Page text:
There’s a lot you can do with a non-fungible token. Digital collectibles can work as passports to online communities, or ways for artists to interact with their fans. Bands have turned NFTs into backstage passes, and the writer Emily Segal used an NFT as a fundraising mechanism for an upcoming novel.
But an insider trading scandal at OpenSea, now one of the most important marketplaces for NFTs, serves as a reminder that – for all their potential – NFTs are still very much a speculative asset. In a world where everything becomes an NFT, casual collectors will need to be assured that the system isn’t rigged in favor of insiders.
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Last week, Nate Chastain, OpenSea’s head of product, resigned after being accused of front-running NFTs in the way a broker might front-run a stock.
If front-running doesn’t immediately feel like a useful rubric for understanding an NFT trade, consider what Chastain is accused of doing: in a Twitter thread, an account called @ZuwuTV explained how a group of Ethereum addresses would buy up NFTs just before they appeared on OpenSea’s homepage and then sell them once the prices went up.
Receipts from Etherscan.io – a record of transactions on Ethereum – appeared to connect these addresses to Chastain.
Collectors are constantly on the hunt for what they call “alpha” – any sort of special insight that might make them early to the next hot NFT project. And OpenSea, with a daily trading volume of around $77 million and big-name backing, is at the heart of the NFT ecosystem.
When an NFT is featured on the site’s homepage, there’s a good chance it’s about to get more valuable. Chastain, @ZuwuTV inferred, was using non-public information about the platform’s curatorial strategy to make a profit flipping NFTs. Think of these trades as capitalizing on a non-public form of “alpha,” over and over again.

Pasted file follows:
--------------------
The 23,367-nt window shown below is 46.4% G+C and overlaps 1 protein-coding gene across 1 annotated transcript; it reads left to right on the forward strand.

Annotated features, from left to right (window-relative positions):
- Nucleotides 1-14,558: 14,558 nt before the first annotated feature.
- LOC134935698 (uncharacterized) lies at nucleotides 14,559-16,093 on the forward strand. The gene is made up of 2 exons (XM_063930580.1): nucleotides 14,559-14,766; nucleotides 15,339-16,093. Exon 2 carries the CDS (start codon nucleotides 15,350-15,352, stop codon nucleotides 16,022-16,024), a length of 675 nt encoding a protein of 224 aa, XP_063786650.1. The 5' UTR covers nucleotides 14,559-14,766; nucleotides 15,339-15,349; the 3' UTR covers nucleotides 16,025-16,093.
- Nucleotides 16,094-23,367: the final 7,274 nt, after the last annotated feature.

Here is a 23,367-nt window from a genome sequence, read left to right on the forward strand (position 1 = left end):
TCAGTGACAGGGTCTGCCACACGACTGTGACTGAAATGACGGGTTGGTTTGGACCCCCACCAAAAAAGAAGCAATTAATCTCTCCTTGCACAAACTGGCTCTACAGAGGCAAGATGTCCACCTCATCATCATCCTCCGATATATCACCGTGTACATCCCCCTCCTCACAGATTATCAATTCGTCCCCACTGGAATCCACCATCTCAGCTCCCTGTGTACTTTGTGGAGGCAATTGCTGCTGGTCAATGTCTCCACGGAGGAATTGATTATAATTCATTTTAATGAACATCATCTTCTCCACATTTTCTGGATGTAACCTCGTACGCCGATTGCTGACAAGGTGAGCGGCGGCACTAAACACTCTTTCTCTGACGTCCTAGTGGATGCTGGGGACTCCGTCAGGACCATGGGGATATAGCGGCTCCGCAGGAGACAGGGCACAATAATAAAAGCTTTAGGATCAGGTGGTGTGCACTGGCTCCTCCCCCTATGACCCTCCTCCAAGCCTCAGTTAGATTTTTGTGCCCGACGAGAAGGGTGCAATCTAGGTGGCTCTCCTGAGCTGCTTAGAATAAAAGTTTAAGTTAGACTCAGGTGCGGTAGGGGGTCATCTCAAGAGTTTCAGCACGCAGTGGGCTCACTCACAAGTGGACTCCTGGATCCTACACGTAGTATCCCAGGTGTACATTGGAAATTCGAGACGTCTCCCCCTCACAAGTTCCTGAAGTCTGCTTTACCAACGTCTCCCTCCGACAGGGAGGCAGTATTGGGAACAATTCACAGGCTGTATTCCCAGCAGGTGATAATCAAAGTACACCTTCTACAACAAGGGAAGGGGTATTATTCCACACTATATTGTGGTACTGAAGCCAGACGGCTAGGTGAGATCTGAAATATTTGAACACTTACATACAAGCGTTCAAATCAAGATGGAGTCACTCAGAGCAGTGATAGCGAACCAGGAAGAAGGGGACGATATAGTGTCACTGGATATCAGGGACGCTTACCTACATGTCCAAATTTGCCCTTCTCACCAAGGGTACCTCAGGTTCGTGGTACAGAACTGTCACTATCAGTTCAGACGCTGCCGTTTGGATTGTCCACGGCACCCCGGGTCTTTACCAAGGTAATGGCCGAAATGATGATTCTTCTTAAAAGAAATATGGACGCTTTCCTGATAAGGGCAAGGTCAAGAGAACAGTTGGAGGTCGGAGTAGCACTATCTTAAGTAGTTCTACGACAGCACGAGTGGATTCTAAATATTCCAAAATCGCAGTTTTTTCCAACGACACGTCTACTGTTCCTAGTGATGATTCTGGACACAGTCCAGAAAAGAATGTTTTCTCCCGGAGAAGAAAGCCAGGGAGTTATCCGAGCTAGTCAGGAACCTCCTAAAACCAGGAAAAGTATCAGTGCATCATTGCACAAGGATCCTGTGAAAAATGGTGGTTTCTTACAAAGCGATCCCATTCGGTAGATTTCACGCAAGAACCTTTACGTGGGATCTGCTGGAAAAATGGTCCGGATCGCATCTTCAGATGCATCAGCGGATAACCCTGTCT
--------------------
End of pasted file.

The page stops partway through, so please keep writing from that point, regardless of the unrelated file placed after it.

After a swift “third-party review” early last week, Chastain was out at OpenSea.
It’s somewhat disingenuous to argue, as one prominent influencer did this weekend, that NFTs are a “non-speculative on-ramp to get started” in crypto. An NFT is very clearly an asset with a resale value that rises and falls. It can be many things – an artwork, a fundraising vehicle, a digital VIP pass – but more often than not, it’s something you can resell. Whatever an NFT is, it’s also a trading card. To buy one is to buy into the crypto market, which is to engage with those whiplash ups and downs.
The inherently speculative aspect of crypto is something that tends to get lost in the rhetoric surrounding digital assets. NFTs and decentralized applications built on Ethereum are always going to involve an element of risk. It’s something that’s built into the technology itself – the double-edged sword of blockchain tech, a blessing and a curse.
And as long as investments go up and down, there will be insiders trying to get ahead. The Securities and Exchange Commission requires publicly traded companies to disclose executives’ stock trades for exactly this reason.
OpenSea has said it now explicitly prohibits employees from “using confidential information to purchase or sell any NFTs, whether available on the OpenSea platform or not.”
Community-backed enforcement is a tricky prospect – although Twitter has become a hub for self-appointed blockchain watch dogs, things can still fall through the cracks.
Crypto purists may bristle at the idea, but the path to establishing more trust in the market may involve ceding some ground to regulators. Say Instagram suddenly turned “likes” into NFTs and the first “like” on an iconic image came with the promise of monetary value down the line. It’s not hard to see how company employees could abuse inside information to get in early on, say, the first post from a celebrity new to the platform.
How would it look for companies to fight this on their own? Would it involve dedicated enforcement teams and periodic surveillance of employee wallets?
The crypto industry has a notoriously antagonistic relationship with regulation, but if NFTs are going to take off in a more mainstream way, buyers need to know they’ve got a fair shot.
To help build that trust, oversight may be a price companies are willing to pay.